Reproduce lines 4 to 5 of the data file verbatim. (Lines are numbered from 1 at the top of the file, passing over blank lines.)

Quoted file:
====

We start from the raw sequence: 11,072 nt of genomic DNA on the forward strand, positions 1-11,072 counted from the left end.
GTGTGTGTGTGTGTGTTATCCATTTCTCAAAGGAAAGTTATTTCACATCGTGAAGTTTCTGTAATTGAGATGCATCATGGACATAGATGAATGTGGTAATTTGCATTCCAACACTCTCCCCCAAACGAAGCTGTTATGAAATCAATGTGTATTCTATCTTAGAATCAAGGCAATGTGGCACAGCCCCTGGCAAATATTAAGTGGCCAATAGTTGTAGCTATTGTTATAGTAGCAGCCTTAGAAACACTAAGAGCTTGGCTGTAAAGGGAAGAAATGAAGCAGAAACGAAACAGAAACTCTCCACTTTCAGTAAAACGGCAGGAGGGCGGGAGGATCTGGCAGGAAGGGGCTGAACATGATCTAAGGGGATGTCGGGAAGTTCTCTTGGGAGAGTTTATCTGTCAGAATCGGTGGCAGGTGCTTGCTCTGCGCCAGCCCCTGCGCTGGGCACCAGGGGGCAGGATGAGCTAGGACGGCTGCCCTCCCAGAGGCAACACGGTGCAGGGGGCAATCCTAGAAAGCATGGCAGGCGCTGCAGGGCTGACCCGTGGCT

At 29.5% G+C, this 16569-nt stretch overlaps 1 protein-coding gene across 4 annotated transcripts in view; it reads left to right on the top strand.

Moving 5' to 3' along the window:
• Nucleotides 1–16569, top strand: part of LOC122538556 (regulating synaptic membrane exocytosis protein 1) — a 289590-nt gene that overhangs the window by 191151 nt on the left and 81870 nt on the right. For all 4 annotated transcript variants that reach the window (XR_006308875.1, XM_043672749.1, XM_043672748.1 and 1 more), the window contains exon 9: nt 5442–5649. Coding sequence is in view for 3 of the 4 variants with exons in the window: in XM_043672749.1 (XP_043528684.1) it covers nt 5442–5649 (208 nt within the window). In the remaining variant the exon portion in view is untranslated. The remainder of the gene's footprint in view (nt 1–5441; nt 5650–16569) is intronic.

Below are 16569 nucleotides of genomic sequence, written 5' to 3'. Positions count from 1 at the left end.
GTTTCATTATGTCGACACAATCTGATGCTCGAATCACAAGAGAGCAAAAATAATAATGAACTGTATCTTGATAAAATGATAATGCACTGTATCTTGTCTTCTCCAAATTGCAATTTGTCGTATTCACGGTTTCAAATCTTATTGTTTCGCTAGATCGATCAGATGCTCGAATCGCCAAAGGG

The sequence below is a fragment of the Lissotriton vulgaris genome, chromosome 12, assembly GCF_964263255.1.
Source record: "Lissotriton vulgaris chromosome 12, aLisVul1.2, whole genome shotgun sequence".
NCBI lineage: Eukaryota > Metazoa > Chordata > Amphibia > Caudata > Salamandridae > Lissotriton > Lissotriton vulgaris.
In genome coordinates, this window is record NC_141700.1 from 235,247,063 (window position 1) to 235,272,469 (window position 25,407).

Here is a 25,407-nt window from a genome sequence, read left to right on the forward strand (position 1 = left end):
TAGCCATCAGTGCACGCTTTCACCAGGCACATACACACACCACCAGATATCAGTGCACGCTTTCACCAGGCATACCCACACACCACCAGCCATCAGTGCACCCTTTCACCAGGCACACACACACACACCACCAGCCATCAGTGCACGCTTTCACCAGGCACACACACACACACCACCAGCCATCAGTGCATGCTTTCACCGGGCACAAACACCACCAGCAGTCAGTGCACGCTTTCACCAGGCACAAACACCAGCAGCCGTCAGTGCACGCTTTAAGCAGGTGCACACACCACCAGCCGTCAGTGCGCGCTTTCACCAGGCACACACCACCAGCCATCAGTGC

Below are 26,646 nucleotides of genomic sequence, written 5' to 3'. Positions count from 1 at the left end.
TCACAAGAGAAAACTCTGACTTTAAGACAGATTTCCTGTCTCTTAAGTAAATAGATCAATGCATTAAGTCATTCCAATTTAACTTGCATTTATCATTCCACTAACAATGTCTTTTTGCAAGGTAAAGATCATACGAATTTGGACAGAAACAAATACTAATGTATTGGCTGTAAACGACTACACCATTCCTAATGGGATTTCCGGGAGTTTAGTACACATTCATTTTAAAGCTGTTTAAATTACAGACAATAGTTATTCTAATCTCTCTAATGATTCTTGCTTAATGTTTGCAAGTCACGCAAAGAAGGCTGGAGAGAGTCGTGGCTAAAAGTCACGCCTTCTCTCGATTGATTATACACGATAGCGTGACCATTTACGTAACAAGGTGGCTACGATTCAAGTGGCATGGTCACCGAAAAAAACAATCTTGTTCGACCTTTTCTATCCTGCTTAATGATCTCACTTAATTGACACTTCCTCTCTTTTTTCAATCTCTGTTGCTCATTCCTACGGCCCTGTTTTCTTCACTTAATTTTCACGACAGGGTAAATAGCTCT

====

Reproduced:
Moving 5' to 3' along the window:
• Nucleotides 1–16569, top strand: part of LOC122538556 (regulating synaptic membrane exocytosis protein 1) — a 289590-nt gene that overhangs the window by 191151 nt on the left and 81870 nt on the right. For all 4 annotated transcript variants that reach the window (XR_006308875.1, XM_043672749.1, XM_043672748.1 and 1 more), the window contains exon 9: nt 5442–5649. Coding sequence is in view for 3 of the 4 variants with exons in the window: in XM_043672749.1 (XP_043528684.1) it covers nt 5442–5649 (208 nt within the window). In the remaining variant the exon portion in view is untranslated. The remainder of the gene's footprint in view (nt 1–5441; nt 5650–16569) is intronic.